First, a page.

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Environmental Modeling Chapter 6: Fate and Transport of Pollutants in Rivers and Streams Copyright © 2006 by DBS.

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Presentation on theme: "Environmental Modeling Chapter 6: Fate and Transport of Pollutants in Rivers and Streams Copyright © 2006 by DBS."— Presentation transcript:

1 Environmental Modeling Chapter 6: Fate and Transport of Pollutants in Rivers and Streams Copyright © 2006 by DBS

2 Quote “[Mathematics] The handmaiden of the Sciences” -Eric Temple Bell

3 Concepts Descriptive aspects of rivers General mathematical concepts Pulse and step models Chemical aspects Limitations Professional modeling Remediation

4 Case Study: Rhine River Major river passing through dense population Pollution spread was well documented Capel et al., 1988

5 Case Study: Rhine River Explanatory modeling – reverse fit of data to computer model Pulse release

6 Case Study: Rhine River Disulfoton – thiophosphoric acid insecticide Diluted and degraded downstream

7 Introduction Rivers and streams make up ~ % of terrestrial water

8 Introduction Humans settle near running surface water because wastes can be quickly removed Pulse and step releases Models assume complete mixing (no cross-sectional gradient) Models include – longitudinal dispersion (spreading in the direction of flow), advection (transport in the direction of flow at velocity of water), and first-order removal (biological, chemical, or radioactive decay)

9 Examples of Rivers Depth, flow rate and water velocity needed for modeling

10 Examples of Rivers Few streams achieve the length, drainage area, or discharge rate of the major rivers

11 Input Sources Point – well-defined source e.g. industrial, feedlot, sewage plant effluent, Non-point - less well defined, cannot be pinpointed e.g. runnoff from farming, leachate from landfills, outboard motors, resuspension (bioturbation, storms, dredging) (Bioturbation is a continuous process, resuspension via storms or dredging would be considered pulse events.)

12 End Review

13 Terms for Modeling SA = the cross sectional area of the stream (width, w, multiplied by average depth, d) (m 2 ) Q i = the flow rate at the beginning of the section of the stream to be modeled (m 3 /yr) Q e = the flow rate at the end of the section of the stream to be modeled (m 3 /yr) (We usually assume that Q i is equal to Q e and we represent both by simply Q) C(x) = the pollutant concentration profile as a function of distance (at a fixed time) downstream from the pollutant addition (kg/m 3 or similar units) C(t) = the pollutant concentration in the stream at a fixed distance as a function of time (kg/m 3 or similar units) k = the first-order removal rate of pollutant from the river/stream (yr -1 or in the Fate ® model s -1 ) t = time (years or in the Fate ® model, seconds) M o = the total mass of pollutant in the river (kg or Ci) W = rate of continuous discharge of the waste (mass/time in kg/s or Ci/s)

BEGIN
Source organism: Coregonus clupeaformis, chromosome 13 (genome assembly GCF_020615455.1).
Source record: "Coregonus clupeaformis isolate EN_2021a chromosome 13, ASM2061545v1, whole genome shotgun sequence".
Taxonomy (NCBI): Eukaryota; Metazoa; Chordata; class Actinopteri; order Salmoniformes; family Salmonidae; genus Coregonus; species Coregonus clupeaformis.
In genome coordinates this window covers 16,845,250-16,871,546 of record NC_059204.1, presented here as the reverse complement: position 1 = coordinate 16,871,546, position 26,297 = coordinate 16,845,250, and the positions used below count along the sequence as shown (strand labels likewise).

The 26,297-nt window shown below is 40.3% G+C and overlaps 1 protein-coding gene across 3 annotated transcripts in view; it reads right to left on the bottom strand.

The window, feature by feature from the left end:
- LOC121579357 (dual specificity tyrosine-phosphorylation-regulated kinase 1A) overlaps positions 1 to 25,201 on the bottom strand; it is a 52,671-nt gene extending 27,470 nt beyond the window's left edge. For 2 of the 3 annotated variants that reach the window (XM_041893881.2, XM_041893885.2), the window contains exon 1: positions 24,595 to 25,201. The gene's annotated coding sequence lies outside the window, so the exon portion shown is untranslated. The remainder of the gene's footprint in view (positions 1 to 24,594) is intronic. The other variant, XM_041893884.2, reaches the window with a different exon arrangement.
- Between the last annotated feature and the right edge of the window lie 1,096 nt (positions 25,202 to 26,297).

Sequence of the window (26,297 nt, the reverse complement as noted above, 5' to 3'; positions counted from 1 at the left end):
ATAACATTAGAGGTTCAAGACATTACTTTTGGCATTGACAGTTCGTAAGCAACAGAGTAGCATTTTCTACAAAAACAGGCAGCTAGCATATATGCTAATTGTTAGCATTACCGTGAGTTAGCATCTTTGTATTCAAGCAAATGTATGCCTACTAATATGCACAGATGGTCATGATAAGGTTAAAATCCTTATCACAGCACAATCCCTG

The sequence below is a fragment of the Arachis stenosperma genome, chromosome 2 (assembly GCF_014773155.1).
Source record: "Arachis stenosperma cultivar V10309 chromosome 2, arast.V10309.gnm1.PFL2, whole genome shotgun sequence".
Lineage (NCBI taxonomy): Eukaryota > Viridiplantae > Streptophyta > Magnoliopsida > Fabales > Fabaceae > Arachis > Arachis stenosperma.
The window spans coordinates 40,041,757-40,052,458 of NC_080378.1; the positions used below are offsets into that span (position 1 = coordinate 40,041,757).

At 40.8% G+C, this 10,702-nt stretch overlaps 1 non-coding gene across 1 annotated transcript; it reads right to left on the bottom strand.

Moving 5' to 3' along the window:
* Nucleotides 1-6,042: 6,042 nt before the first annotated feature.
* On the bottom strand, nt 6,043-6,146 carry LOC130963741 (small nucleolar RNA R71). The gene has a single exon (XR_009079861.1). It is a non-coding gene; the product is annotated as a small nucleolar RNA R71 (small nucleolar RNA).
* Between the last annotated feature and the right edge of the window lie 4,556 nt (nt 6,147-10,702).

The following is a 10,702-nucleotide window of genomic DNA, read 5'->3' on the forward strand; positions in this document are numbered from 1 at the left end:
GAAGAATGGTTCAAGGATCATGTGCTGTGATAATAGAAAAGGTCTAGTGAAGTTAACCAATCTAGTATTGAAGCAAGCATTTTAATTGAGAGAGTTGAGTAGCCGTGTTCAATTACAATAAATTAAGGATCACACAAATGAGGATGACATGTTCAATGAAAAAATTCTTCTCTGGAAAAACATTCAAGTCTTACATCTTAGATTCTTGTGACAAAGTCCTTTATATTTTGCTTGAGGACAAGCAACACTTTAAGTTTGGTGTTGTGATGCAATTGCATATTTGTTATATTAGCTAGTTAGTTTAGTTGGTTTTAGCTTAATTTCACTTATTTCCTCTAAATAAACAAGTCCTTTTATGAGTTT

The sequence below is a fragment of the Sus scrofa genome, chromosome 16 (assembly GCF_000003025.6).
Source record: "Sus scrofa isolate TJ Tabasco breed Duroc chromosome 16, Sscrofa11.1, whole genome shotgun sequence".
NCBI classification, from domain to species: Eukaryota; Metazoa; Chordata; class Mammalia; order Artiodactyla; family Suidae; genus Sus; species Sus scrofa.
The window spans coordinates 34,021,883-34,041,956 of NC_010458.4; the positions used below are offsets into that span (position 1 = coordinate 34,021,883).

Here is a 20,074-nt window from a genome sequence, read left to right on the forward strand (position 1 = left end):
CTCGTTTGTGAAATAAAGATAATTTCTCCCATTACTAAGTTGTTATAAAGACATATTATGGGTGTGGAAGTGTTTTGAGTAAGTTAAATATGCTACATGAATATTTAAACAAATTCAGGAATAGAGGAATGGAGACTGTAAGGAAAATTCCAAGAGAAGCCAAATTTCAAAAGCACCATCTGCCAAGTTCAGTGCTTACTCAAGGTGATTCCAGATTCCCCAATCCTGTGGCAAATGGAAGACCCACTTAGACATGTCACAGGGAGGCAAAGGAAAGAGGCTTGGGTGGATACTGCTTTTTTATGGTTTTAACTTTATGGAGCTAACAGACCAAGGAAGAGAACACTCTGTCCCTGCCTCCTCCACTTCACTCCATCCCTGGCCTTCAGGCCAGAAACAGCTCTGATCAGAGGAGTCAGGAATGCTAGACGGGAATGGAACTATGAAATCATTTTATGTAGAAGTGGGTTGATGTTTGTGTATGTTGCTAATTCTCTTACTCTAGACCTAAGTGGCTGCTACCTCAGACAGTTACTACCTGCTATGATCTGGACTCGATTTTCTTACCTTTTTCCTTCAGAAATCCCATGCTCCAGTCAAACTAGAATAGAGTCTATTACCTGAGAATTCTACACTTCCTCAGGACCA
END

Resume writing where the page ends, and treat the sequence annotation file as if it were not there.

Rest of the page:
14 Modeling of Streams The Stream Channel Q = flow rate, m 3 /yr E = longitudinal dispersion v = velocity of water m/s k = rate constant Physical characteristics of the channel determine these terms

15 Modeling of Streams Mixing and Dispersion Advective-dispersive transport equations Dispersion is a direct result of advection – results in dilution of pollutant by unpolluted water Cost of remediation increases due to larger volume to deal with Dispersion – hydrodynamic vs diffusion Turbulent mixing (hydrodynamic) dominates

16 Modeling of Streams Mixing and Dispersion Dispersion is characterized by the longitudinal dispersion coefficent (E) E = v 2 w 2 du Where u = √ gds, v = average water velocity (ms -1 ), w = average stream width (m), d = average stream depth (m), g = 9.81 m s -2, s = slope of stream bed Stream velocity and width increase longitudinal dispersion

17 Modeling of Streams Mixing and Dispersion Mixing of two rivers separated by a concrete barrier just below the surface

18 Modeling of Streams Mixing and Dispersion E can be determined experimentally using tracers (fluorescent dyes)

19 Modeling of Streams Mixing and Dispersion Increased dilution Pulse: increased peak width Step: increased spreading front of pollution

20 Modeling of Streams Removal Mechanisms Degradation: Photochemical, biological, abiotic (chemical) and nuclear All first-order Add rate constants (k) together C t = C 0 e -kt Determined in lab, plot of ln(C/C 0 ) vs. t, slope is k Applies as long as processes are 1 st order

21 Modeling of Streams Removal Mechanisms Sorption Depends on (a) K D, (b) suspended solids concentration, (c) rate of turbulence Streams tend to be highly turbulent, less time for particles to settle Storm events may increase and redistribute suspended particles Modeling is complicated – generally left out

22 End Review

23 Simple Transport Models Start with mass balance: Accumulation = inputs - outputs + sources - sinks What terms do we need?

24 Simple Transport Models Most are one dimensional Again based on a mass balance Are a function of time (and distance) Pulse: Step: